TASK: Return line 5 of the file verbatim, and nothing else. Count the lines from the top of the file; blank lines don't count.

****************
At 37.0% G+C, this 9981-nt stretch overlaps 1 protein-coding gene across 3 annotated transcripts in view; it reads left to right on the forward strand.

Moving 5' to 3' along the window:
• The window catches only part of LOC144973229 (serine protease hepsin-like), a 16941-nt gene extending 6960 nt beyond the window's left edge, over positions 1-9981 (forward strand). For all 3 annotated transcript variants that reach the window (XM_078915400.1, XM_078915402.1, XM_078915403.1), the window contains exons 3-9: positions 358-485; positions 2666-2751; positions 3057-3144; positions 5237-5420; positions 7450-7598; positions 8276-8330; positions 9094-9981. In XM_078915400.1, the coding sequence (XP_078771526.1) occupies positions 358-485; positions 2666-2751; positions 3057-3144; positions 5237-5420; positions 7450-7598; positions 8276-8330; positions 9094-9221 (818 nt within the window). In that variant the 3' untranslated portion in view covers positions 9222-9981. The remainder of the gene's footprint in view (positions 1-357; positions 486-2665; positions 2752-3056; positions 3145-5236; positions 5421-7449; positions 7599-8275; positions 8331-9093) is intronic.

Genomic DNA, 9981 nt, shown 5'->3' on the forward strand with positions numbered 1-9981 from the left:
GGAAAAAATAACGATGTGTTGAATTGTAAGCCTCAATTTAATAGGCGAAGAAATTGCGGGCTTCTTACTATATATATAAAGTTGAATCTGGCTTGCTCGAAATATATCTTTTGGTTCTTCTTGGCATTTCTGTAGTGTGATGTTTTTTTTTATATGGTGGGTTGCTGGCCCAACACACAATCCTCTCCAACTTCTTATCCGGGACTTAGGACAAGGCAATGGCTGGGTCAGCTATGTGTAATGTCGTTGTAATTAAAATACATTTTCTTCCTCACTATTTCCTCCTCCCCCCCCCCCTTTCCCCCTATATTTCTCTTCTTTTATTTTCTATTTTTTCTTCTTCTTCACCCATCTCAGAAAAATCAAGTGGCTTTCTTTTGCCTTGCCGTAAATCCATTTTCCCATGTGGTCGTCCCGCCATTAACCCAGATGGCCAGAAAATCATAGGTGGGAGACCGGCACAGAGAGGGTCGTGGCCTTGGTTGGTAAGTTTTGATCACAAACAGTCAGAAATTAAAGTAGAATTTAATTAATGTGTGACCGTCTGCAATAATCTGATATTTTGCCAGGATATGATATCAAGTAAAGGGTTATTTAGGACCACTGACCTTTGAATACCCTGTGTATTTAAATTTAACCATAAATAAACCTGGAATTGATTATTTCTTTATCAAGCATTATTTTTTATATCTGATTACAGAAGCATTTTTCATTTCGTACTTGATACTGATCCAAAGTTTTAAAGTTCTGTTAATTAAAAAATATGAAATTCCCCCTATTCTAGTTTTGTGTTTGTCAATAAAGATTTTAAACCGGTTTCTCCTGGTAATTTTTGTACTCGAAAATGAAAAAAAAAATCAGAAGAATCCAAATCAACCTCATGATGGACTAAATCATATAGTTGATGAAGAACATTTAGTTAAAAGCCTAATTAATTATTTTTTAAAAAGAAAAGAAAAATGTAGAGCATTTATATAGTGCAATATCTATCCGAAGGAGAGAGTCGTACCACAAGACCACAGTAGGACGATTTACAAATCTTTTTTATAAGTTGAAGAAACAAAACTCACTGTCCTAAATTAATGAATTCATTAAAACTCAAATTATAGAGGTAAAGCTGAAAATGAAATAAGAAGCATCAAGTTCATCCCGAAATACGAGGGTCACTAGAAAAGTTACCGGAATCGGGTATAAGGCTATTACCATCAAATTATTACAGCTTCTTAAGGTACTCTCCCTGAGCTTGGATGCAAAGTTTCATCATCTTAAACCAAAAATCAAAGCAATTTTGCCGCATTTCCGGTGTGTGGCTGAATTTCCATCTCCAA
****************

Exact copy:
GGAAAAAATAACGATGTGTTGAATTGTAAGCCTCAATTTAATAGGCGAAGAAATTGCGGGCTTCTTACTATATATATAAAGTTGAATCTGGCTTGCTCGAAATATATCTTTTGGTTCTTCTTGGCATTTCTGTAGTGTGATGTTTTTTTTTATATGGTGGGTTGCTGGCCCAACACACAATCCTCTCCAACTTCTTATCCGGGACTTAGGACAAGGCAATGGCTGGGTCAGCTATGTGTAATGTCGTTGTAATTAAAATACATTTTCTTCCTCACTATTTCCTCCTCCCCCCCCCCCTTTCCCCCTATATTTCTCTTCTTTTATTTTCTATTTTTTCTTCTTCTTCACCCATCTCAGAAAAATCAAGTGGCTTTCTTTTGCCTTGCCGTAAATCCATTTTCCCATGTGGTCGTCCCGCCATTAACCCAGATGGCCAGAAAATCATAGGTGGGAGACCGGCACAGAGAGGGTCGTGGCCTTGGTTGGTAAGTTTTGATCACAAACAGTCAGAAATTAAAGTAGAATTTAATTAATGTGTGACCGTCTGCAATAATCTGATATTTTGCCAGGATATGATATCAAGTAAAGGGTTATTTAGGACCACTGACCTTTGAATACCCTGTGTATTTAAATTTAACCATAAATAAACCTGGAATTGATTATTTCTTTATCAAGCATTATTTTTTATATCTGATTACAGAAGCATTTTTCATTTCGTACTTGATACTGATCCAAAGTTTTAAAGTTCTGTTAATTAAAAAATATGAAATTCCCCCTATTCTAGTTTTGTGTTTGTCAATAAAGATTTTAAACCGGTTTCTCCTGGTAATTTTTGTACTCGAAAATGAAAAAAAAAATCAGAAGAATCCAAATCAACCTCATGATGGACTAAATCATATAGTTGATGAAGAACATTTAGTTAAAAGCCTAATTAATTATTTTTTAAAAAGAAAAGAAAAATGTAGAGCATTTATATAGTGCAATATCTATCCGAAGGAGAGAGTCGTACCACAAGACCACAGTAGGACGATTTACAAATCTTTTTTATAAGTTGAAGAAACAAAACTCACTGTCCTAAATTAATGAATTCATTAAAACTCAAATTATAGAGGTAAAGCTGAAAATGAAATAAGAAGCATCAAGTTCATCCCGAAATACGAGGGTCACTAGAAAAGTTACCGGAATCGGGTATAAGGCTATTACCATCAAATTATTACAGCTTCTTAAGGTACTCTCCCTGAGCTTGGATGCAAAGTTTCATCATCTTAAACCAAAAATCAAAGCAATTTTGCCGCATTTCCGGTGTGTGGCTGAATTTCCATCTCCAA